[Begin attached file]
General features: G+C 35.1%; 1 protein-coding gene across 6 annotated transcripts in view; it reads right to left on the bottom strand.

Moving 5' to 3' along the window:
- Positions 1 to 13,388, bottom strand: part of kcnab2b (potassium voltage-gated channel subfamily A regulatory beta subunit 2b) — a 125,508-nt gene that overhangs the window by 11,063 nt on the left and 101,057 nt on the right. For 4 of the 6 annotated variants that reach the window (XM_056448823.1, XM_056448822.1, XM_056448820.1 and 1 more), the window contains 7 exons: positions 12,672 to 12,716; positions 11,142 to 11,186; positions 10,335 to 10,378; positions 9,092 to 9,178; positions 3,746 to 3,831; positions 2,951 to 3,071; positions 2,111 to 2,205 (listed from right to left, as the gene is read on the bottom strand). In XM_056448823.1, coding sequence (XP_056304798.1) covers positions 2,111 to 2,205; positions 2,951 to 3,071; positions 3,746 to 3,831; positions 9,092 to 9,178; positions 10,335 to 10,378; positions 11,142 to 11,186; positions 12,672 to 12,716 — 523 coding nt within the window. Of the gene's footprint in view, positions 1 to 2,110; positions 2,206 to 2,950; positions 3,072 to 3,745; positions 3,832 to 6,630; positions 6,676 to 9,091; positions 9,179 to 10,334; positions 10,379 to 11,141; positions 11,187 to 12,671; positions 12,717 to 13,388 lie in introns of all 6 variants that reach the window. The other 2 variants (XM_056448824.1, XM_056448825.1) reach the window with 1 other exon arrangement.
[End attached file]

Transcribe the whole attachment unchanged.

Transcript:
General features: G+C 35.1%; 1 protein-coding gene across 6 annotated transcripts in view; it reads right to left on the bottom strand.

Moving 5' to 3' along the window:
- Positions 1 to 13,388, bottom strand: part of kcnab2b (potassium voltage-gated channel subfamily A regulatory beta subunit 2b) — a 125,508-nt gene that overhangs the window by 11,063 nt on the left and 101,057 nt on the right. For 4 of the 6 annotated variants that reach the window (XM_056448823.1, XM_056448822.1, XM_056448820.1 and 1 more), the window contains 7 exons: positions 12,672 to 12,716; positions 11,142 to 11,186; positions 10,335 to 10,378; positions 9,092 to 9,178; positions 3,746 to 3,831; positions 2,951 to 3,071; positions 2,111 to 2,205 (listed from right to left, as the gene is read on the bottom strand). In XM_056448823.1, coding sequence (XP_056304798.1) covers positions 2,111 to 2,205; positions 2,951 to 3,071; positions 3,746 to 3,831; positions 9,092 to 9,178; positions 10,335 to 10,378; positions 11,142 to 11,186; positions 12,672 to 12,716 — 523 coding nt within the window. Of the gene's footprint in view, positions 1 to 2,110; positions 2,206 to 2,950; positions 3,072 to 3,745; positions 3,832 to 6,630; positions 6,676 to 9,091; positions 9,179 to 10,334; positions 10,379 to 11,141; positions 11,187 to 12,671; positions 12,717 to 13,388 lie in introns of all 6 variants that reach the window. The other 2 variants (XM_056448824.1, XM_056448825.1) reach the window with 1 other exon arrangement.